One of the most important risk factors for coronary artery disease is physical inactivity. Health psychological research demonstrates the importance of planning for behaviour change success. Consequently, a health action process approach (HAPA) model-based design to support the uptake of physical activity was initiated for the first time in an acute cardiac ward.
For impact evaluation, a control group (CG) and an intervention group (IG) of coronary artery disease patients were compared in a controlled longitudinal study. Baseline assessment included socio-demographic variables, intentions regarding physical activity, and actual physical activity prior to the coronary artery disease event. Follow-up data were collected 2 and 6 months after discharge.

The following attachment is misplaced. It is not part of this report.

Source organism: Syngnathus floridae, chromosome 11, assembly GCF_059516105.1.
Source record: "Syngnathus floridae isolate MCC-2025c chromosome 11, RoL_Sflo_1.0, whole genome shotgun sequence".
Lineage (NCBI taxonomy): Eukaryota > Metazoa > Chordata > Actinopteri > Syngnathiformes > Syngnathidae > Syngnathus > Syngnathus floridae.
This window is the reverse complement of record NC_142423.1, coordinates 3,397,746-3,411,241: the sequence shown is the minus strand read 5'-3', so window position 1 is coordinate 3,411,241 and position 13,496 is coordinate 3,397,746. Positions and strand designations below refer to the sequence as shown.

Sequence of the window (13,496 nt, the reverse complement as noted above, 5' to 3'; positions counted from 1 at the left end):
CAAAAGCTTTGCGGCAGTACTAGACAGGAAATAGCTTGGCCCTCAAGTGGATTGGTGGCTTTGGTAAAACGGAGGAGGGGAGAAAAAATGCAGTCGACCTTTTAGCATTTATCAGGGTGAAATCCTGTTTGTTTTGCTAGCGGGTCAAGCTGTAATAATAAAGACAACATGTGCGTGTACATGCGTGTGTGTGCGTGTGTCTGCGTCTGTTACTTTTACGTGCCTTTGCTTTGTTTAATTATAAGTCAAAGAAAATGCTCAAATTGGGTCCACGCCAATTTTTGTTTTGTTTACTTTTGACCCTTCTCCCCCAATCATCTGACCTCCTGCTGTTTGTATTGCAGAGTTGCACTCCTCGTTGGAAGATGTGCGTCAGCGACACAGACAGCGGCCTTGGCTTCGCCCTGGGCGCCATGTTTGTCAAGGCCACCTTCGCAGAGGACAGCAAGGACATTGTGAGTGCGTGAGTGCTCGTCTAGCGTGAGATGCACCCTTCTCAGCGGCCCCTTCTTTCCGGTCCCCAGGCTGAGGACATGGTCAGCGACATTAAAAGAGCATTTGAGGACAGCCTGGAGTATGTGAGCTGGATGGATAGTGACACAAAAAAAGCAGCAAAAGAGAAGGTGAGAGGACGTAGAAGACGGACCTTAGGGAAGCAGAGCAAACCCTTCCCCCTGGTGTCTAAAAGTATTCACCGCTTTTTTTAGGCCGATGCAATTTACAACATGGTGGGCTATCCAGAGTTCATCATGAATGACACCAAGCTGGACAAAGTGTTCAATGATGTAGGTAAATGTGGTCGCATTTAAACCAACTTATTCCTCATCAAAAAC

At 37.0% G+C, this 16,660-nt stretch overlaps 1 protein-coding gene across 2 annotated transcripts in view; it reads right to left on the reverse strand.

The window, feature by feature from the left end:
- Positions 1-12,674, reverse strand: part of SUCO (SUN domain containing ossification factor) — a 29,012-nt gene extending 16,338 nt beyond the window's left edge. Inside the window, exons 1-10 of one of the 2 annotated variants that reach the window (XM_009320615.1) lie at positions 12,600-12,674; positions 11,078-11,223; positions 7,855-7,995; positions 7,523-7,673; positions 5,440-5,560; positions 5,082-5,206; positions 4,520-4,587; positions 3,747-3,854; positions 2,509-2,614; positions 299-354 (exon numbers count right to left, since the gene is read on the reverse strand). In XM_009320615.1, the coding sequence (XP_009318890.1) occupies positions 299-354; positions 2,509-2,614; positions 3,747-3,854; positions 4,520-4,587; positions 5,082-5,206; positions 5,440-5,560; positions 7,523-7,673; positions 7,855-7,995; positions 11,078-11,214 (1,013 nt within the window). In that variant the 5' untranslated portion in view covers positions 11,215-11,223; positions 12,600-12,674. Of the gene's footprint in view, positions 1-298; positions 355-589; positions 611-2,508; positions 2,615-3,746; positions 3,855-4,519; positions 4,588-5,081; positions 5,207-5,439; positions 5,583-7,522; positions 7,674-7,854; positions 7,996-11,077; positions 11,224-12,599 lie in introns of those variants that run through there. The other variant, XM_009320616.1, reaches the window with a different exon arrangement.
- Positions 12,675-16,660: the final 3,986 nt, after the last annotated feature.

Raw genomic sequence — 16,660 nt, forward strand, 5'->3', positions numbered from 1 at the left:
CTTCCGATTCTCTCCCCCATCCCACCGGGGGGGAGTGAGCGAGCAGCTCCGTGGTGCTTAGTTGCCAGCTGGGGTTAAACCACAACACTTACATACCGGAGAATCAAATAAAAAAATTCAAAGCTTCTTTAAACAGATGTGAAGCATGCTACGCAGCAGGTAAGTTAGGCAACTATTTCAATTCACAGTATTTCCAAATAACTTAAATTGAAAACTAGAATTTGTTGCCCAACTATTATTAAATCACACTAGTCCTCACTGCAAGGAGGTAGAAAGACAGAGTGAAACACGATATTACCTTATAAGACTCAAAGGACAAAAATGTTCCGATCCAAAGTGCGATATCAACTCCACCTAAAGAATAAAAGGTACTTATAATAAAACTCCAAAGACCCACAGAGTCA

In total, 193 patients participated in this controlled longitudinal study (63 ± 9 years; CG: N = 78; IG: N = 115). The IG reported a higher increase in physical activity (p < 0.05), intentions, and coping planning (p < 0.05), and also in action planning and control (p < 0.01) 2 months after discharge. Both CG and IG increased their physical activity 6 months after discharge to the point of no significant difference (p = 0.664).
A HAPA model-based health psychological intervention on an acute cardiac ward is able to increase patients’ physical activity over the short term. However, integration of follow-up interventions (preferable in cardiac rehabilitation settings) would be necessary to support sustained physical activity.